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Spring 1999 Midterm Examination

Part I: Answer each of the following questions by circling T for true or F for false. If you mark the statement true, give an extremely brief explanation why. If you mark the statement false, given an extremely brief explanation why or give a counter-example. (two points each, 52 points total)

T F 1. It is intolerant to believe that one's moral views are correct.

T F 2. A sufficient condition for a contract to be legally binding is for it to be signed voluntarily.

T F 3. A necessary condition for a contract to be legally binding is that it does not call for illegal actions.

T F 4. According to Locke, morality only applies in the state of nature, not to society.

T F 5. Judge Sorkow held that the surrogate motherhood contract Mary Beth Whitehead signed determined who should have custody of baby M.

T F 6. Judge Sorkow held that some of the terms of the surrogate motherhood contract in the Baby-M case were invalid.

T F 7. Katha Pollitt criticizes the surrogate motherhood contract Mary Beth Whitehead signed, but argues that with additional safeguards, surrogate motherhood contracts should be welcomed.

T F 8. An inalienable right cannot be forfeited.

T F 9. Every important right is inalienable.

T F 10. Kant held that if you want to do something, then doing it cannot have any moral worth.

T F 11. Kant held that we should never use other people as means to our ends.

T F 12. The reason why Kant believed that we should treat people as ends in themselves is that we should show solidarity toward members of our biological species.

T F 13. If no sharp distinction can be drawn between things, then no distinction at all can be drawn.

T F 14. Mary Anne Warren holds that aliens (if there are any) cannot have a right to life because they are not human.

T F 15. Don Marquis maintains that a necessary condition for an action to be the same sort of wrong as murder is that it deprives something of a future that contains the same sort of values as a typical human future.

T F 16. Marquis' position implies that killing a cell that will develop into a human embryo is the same sort of wrong as murder.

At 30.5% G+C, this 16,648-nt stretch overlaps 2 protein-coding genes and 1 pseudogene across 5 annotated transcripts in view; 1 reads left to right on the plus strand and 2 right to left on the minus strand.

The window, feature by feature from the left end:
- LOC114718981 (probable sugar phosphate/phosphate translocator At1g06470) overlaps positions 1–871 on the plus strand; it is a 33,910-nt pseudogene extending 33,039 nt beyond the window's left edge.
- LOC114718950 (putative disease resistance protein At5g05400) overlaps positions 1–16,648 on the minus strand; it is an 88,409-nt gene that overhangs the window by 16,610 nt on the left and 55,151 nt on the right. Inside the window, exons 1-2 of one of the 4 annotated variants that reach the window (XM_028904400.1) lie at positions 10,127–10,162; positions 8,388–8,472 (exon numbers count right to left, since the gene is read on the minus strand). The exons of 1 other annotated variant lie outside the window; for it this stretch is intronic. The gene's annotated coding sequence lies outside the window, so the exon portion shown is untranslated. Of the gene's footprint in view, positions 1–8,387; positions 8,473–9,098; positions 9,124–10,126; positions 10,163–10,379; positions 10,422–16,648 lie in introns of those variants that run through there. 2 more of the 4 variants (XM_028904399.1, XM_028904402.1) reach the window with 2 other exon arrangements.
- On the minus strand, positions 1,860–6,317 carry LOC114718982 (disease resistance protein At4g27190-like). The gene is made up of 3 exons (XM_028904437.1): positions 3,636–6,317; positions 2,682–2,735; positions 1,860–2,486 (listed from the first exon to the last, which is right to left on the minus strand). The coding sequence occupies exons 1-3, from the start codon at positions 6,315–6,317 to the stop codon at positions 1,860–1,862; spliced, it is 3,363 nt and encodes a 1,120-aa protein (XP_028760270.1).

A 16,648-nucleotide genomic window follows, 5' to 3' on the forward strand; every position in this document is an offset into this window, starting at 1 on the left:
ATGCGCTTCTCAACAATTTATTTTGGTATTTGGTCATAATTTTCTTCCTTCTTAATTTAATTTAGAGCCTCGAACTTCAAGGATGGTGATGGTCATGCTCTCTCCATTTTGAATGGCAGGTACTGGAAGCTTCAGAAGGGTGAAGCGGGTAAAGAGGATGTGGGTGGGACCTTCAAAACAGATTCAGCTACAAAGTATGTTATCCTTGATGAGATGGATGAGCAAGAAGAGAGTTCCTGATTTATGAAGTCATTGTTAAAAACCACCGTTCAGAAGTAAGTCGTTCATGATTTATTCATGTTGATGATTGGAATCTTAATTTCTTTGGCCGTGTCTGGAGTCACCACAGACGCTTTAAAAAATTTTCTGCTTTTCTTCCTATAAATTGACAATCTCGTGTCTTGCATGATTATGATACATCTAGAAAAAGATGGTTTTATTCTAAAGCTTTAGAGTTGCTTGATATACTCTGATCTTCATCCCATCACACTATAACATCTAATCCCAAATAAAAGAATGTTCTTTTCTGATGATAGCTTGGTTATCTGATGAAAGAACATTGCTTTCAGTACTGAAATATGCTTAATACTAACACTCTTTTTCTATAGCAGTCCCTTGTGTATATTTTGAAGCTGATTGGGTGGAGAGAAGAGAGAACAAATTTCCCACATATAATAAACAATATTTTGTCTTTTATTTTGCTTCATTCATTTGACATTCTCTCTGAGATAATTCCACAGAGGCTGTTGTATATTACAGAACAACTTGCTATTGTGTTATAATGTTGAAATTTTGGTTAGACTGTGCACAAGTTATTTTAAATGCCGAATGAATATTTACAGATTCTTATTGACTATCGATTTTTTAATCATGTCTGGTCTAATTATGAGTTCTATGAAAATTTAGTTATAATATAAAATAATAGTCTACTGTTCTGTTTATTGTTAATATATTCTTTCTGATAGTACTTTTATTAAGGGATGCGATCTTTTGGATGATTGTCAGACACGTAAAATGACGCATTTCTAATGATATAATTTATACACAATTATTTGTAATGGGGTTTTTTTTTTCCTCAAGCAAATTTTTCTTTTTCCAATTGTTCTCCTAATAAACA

T F 17. Thomson develops her violinist story to argue by analogy that abortion is permissible only in the case when a woman has been raped and needs to stay in bed through pregnancy.

T F 18. The point of Brody's case where C will give A life-saving medicine only if A kills B is that it is permissible to kill in self-defense.

T F 19. Brody holds that abortion is impermissible in all circumstances, except when both the mother and the fetus will die if an abortion is not performed.

T F 20. Thomson believes that there is nothing morally wrong about disconnecting oneself from the violinist even when it will take only one minute more for the violinist's life to be saved.

T F 21. Someone who holds that abortion should be permissible only in cases of rape, incest, or possible death or injury to the mother cannot consistently hold that the reason why abortion is wrong in the other cases is that it violates the fetus' right to life.

T F 22. Whether a fetus or embryo counts as a human being is a biological question.

T F 23. A Kantian view of what has a serious right to life apparently implies that infants do not have a right to life.

T F 24. According to the morality that most of us accept, there is an enormous moral difference between killing someone and not acting to save their lives.

T F 25. The question of whether a fetus counts as a human life is ultimately for doctors to decide.

T F 26. Judith Thomson uses her violinist example and other examples to argue that abortion should be permissible under all circumstances.

Part II: In your blue book write essay responses to three of the following questions (16 points each):

1. How would you respond to someone who says, "What is right and wrong is simply a matter of social convention. If almost everybody in a society thinks that something is right (or wrong), then it is right or wrong for that society"? Illustrate the points you make in response with some references to questions concerning either surrogate motherhood or abortion.

2. A prenuptial agreement that specifies that who gets custody of the children in the case of divorce is not legally binding. Why not? Should it be? What is the relevance of this question and your answer to the issue of whether surrogate motherhood contracts should be legally binding?

3. In Thomson's violinist case, most people's intuitions say that it is permissible to disconnect oneself from the violinist if one would have to stay in bed hooked up to him for a very long time. In Brody's life-boat case, most people's intuitions say that it is not permissible to kill the disease carrier even if one will die otherwise. Explain how these intuitions appear to conflict, how these intuitions are relevant to the abortion issue, and how the conflict should be resolved.

4. Suppose it were possible to transfer fetuses from one woman to another with no more expense, inconvenience, or danger than an abortion involves and that there were a large number of women willing and indeed eager to accept fetuses from women who no longer wish to be pregnant. How, in your view, would these facts bear on the questions of the morality of abortion and on whether abortion should be legal?

Discuss these questions with your classmates on the Web discussion page